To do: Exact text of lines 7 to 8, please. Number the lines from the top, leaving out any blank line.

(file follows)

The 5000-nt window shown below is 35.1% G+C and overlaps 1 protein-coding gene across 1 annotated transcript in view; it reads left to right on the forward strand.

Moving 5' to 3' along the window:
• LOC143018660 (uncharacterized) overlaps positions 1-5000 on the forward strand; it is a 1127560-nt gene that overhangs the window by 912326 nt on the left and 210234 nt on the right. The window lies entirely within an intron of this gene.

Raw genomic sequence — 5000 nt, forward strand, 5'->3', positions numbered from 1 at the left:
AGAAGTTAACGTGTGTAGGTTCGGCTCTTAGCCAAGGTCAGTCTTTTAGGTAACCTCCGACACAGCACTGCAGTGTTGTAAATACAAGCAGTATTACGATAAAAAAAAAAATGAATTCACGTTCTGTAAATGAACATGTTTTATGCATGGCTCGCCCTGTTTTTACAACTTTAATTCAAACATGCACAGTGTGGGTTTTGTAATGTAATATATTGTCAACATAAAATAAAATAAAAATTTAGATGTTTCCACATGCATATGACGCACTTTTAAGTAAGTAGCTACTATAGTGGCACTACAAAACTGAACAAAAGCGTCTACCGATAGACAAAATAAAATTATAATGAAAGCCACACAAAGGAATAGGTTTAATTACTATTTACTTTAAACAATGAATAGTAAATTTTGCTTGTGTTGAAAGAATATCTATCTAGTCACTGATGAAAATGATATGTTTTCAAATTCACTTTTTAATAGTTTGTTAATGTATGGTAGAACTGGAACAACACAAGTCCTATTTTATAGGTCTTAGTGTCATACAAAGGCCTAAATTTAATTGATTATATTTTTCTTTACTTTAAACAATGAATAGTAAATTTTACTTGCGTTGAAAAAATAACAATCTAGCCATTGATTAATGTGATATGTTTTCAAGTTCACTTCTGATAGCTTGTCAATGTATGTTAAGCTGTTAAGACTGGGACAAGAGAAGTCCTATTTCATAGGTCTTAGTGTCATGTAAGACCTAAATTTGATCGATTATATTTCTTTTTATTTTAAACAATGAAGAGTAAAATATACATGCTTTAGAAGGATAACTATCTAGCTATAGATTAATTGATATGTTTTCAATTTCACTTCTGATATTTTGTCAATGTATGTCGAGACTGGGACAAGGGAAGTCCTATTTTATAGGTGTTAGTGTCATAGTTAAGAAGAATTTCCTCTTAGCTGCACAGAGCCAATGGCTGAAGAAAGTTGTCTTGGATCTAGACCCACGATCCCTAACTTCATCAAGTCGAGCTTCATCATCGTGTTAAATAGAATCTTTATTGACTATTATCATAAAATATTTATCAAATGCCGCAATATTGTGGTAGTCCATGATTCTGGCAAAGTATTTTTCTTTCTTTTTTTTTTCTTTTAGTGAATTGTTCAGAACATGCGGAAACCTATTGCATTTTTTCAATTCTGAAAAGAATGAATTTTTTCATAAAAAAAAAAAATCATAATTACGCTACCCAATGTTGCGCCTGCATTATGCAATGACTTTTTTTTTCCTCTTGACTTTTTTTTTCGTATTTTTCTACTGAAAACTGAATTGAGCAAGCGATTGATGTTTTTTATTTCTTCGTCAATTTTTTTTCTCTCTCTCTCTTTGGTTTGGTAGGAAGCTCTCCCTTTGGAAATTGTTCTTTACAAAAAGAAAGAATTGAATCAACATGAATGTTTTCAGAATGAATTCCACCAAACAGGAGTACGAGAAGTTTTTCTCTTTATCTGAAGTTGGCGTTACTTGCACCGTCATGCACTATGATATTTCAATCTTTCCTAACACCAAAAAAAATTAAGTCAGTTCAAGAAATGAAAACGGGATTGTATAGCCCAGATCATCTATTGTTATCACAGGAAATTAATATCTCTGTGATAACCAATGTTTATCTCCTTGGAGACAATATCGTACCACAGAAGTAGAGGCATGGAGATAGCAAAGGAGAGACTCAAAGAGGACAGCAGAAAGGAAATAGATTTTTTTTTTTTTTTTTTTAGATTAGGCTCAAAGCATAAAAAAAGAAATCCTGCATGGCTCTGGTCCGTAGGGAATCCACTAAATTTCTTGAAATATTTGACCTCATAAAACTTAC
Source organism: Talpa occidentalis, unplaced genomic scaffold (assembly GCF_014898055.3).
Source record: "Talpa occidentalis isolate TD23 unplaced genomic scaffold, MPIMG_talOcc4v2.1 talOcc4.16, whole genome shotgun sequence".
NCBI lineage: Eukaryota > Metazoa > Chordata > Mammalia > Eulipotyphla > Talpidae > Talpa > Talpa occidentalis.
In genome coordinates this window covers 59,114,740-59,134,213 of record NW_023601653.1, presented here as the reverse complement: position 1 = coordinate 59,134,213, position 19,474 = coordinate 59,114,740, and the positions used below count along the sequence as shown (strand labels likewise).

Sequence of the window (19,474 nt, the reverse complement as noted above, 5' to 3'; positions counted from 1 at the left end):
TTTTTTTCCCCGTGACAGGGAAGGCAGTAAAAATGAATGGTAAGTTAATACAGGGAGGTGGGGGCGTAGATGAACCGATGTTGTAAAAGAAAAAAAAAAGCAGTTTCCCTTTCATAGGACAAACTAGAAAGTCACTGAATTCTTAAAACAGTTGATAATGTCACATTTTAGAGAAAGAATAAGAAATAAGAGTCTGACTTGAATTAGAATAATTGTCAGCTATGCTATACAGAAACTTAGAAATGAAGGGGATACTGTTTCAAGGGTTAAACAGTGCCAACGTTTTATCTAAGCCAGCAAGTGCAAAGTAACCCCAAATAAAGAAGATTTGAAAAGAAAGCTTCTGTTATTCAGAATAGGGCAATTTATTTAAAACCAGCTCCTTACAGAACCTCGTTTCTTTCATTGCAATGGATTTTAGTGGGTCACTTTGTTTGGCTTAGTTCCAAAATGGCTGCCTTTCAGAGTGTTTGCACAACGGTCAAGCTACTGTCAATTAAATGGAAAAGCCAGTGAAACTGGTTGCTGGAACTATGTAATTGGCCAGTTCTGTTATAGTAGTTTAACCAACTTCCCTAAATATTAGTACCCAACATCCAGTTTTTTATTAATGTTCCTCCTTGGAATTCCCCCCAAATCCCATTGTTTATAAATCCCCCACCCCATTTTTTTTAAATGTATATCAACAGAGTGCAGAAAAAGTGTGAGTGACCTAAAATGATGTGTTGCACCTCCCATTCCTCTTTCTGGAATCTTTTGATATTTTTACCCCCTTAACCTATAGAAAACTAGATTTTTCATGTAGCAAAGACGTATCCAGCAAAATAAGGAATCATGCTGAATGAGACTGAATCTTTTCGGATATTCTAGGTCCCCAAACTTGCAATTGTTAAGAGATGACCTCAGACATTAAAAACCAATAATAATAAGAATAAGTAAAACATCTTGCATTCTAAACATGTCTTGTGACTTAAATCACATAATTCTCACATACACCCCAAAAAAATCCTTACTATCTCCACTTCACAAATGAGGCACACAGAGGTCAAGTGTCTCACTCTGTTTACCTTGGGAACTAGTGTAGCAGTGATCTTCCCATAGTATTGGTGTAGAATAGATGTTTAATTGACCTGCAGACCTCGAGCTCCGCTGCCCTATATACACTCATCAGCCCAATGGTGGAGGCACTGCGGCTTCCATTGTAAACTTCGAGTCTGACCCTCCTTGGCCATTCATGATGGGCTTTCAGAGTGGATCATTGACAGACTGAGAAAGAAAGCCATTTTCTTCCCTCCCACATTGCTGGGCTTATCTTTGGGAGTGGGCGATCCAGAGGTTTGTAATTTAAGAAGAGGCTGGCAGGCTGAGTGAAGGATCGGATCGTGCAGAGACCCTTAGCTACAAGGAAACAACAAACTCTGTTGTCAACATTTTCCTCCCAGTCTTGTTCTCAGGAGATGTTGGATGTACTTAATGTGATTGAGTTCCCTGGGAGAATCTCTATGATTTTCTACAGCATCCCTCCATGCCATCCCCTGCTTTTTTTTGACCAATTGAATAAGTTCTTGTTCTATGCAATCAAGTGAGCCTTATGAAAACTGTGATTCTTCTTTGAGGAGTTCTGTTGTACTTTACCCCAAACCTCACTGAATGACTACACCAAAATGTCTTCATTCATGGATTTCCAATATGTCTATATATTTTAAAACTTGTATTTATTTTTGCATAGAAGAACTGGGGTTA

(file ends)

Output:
Source record: "Talpa occidentalis isolate TD23 unplaced genomic scaffold, MPIMG_talOcc4v2.1 talOcc4.16, whole genome shotgun sequence".
NCBI lineage: Eukaryota > Metazoa > Chordata > Mammalia > Eulipotyphla > Talpidae > Talpa > Talpa occidentalis.